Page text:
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            Remembering Peter Drucker

            Father of management theory termed business gurus “charlatans”

            The most influential management thinker of the past century would have reached his centennial birthday this week. Amongst all the praise in the media and the good-natured memorials to his legacy across academic departments worldwide, one could almost forget that Peter Drucker led a life that was far from unambiguous. In fact, his ideas remained controversial throughout his life, and the thinker himself turned his back on the business world towards the later decades of his career.

            Nevertheless, the Viennese intellectual who migrated to the US in the 1930s is today believed to have laid the foundations of management as a discipline. It was he who first formulated the idea that the management of people, resources and organisations required certain guidelines, skills and tools. In other words, Drucker’s work rendered management an actual profession, while at the same time offering a toolkit for leaders to govern complex organisations and companies which were facing increasing globalisation.
            After his death in 2002, the 92-year-old Professor of Management left an impressive legacy archived in 40 books, as well as a controversial image of a management guru who never quite fit in.
            In his groundbreaking works, Drucker describes in detail the organisation of humans in modern society – and his analyses have changed the way we think about management. His thoughts are as challenging today as they were in the 1950s.
            Due to his preoccupation with human behaviour rather than the behaviour of commodities, one of the thinker’s main arguments was that a company should strive to become a community and a place in which its employees could achieve fulfilment with their lives. Also, the priority of a firm should be to satisfy its customers – and making a profit should only be a means to this end.
            For Drucker, management was about more than just crunching the numbers – it was about relationships and how to bring out the best in people. His writing crossed disciplinary boundaries: he wrote about politics and society as much as he did about business; and he was inspired by philosophical and religious thought as much as economic theory.
            As a result, his theories were often been dubbed unscientific and superficial by many of his contemporaries. He was never properly accepted in the business school world of his time, with his colleagues rejecting his theories as lacking scientific proof or quantifiable research. He was, some said, more of a writer than a scientist. More recently, even the head of the Peter F. Drucker Graduate School of Management claimed that Drucker was a “brand in decline”.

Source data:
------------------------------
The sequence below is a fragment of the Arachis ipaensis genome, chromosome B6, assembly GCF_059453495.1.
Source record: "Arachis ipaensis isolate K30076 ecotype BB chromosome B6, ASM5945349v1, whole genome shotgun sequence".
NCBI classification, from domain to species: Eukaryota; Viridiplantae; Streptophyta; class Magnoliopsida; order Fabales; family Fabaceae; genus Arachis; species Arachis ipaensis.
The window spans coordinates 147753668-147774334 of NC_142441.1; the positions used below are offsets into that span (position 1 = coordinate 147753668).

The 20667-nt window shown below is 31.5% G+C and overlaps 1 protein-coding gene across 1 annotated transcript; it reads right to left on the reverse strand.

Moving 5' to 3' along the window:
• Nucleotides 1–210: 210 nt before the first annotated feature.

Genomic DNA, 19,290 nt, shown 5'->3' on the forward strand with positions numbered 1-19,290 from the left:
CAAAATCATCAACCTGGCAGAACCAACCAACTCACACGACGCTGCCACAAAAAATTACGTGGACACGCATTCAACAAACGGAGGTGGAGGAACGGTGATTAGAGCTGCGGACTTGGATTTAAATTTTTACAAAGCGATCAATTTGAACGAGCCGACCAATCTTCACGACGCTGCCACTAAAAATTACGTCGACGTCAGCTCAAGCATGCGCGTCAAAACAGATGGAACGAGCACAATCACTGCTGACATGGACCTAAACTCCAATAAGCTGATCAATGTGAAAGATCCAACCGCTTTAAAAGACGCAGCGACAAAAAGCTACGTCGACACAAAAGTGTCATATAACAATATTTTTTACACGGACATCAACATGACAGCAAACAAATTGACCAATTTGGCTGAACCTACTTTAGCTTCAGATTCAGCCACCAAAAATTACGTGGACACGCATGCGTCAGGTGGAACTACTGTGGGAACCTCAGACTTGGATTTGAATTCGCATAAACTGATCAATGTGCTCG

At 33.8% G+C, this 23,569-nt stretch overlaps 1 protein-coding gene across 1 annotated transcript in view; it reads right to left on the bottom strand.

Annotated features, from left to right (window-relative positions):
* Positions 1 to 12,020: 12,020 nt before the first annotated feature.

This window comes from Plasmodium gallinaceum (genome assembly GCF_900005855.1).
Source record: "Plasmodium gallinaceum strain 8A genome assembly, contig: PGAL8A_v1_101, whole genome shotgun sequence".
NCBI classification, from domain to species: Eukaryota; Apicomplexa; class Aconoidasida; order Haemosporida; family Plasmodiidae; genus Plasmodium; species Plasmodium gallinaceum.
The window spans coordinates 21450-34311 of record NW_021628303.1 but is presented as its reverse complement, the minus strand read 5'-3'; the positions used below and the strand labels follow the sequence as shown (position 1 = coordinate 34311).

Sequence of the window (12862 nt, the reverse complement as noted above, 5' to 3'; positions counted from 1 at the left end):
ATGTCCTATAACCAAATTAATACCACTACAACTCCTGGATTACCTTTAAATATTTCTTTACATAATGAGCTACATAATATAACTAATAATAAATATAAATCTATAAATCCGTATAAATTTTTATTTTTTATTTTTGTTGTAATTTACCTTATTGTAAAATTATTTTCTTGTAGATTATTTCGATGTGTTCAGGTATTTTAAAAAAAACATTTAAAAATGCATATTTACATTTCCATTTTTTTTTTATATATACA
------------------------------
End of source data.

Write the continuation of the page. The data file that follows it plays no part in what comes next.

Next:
The thinker’s exclusion from the ranks of his contemporaries was not only due to his pioneering work and the fact that his ideas stood out from the mainstream of publications: Drucker was also deeply critical and unafraid to point his finger at managers’ shortcomings and faults.
            His groundbreaking analysis of General Motors which resulted in the famous work “Concept of a Corporation” condemned the company’s customer and employee relations, for instance, and didn’t go down very well with GM’s management.
            It was not just Drucker’s critical mind, but equally his straightforward sense of humour and unafraid personality that made him stand out. His executive classes at New York’s Graduate School of Business were so popular the school had to drain its pool to make enough space for the audience. And when inviting colleagues to a long meeting at his private home, he suggested skinny dipping in the pool as an appropriate way to spend a break.
            Reflecting on his own legacy, and asked why he didn’t appreciate being referred to as a Management Guru, Drucker concluded that people are “using the world ‘guru’ only because ‘charlatan’ is too long to fit into a headline.”
            Drucker finally turned his back on the world of commercial business. While he continued to believe in the free market system until his final days, he raised doubts about capitalism as a way to a better society. His conviction that private companies had a wider responsibility for the world around them was tested in the 1980s: he began to feel that greed and self-interest were dominating global companies, and that they no longer offered a space for community and social values.
            He especially condemned CEO compensation in corporations that were laying off workers, and described Wall Street traders as “pigs gorging themselves at the trough”. This disenchantment with the corporate world led him to stress the importance of volunteering as a route to self-fulfilment, and he eventually devoted himself to consulting in the non-profit sector.
            Nevertheless, Drucker is today regarded as the most influential management thinker of the 20th century. Amongst other things, he predicted the rise of Japan to economic power status, the development of the information society and the importance of privatization, decentralization and marketing.
            He pioneered the a toolkit for managers and established the profession as a specialist discipline by pointing out that companies were not only responsible for the handling of goods, but most importantly for the management of human beings.
            Deeply insightful, open-minded and unafraid to challenge established categories, Drucker was throughout his life a controversial thinker. For those who are curious about Drucker’s thoughts and ideas, the Drucker Institute at the University of Claremont offers daily pieces of his wisdom which, regardless of whether or not they are still useful today, certainly offer some food for thought.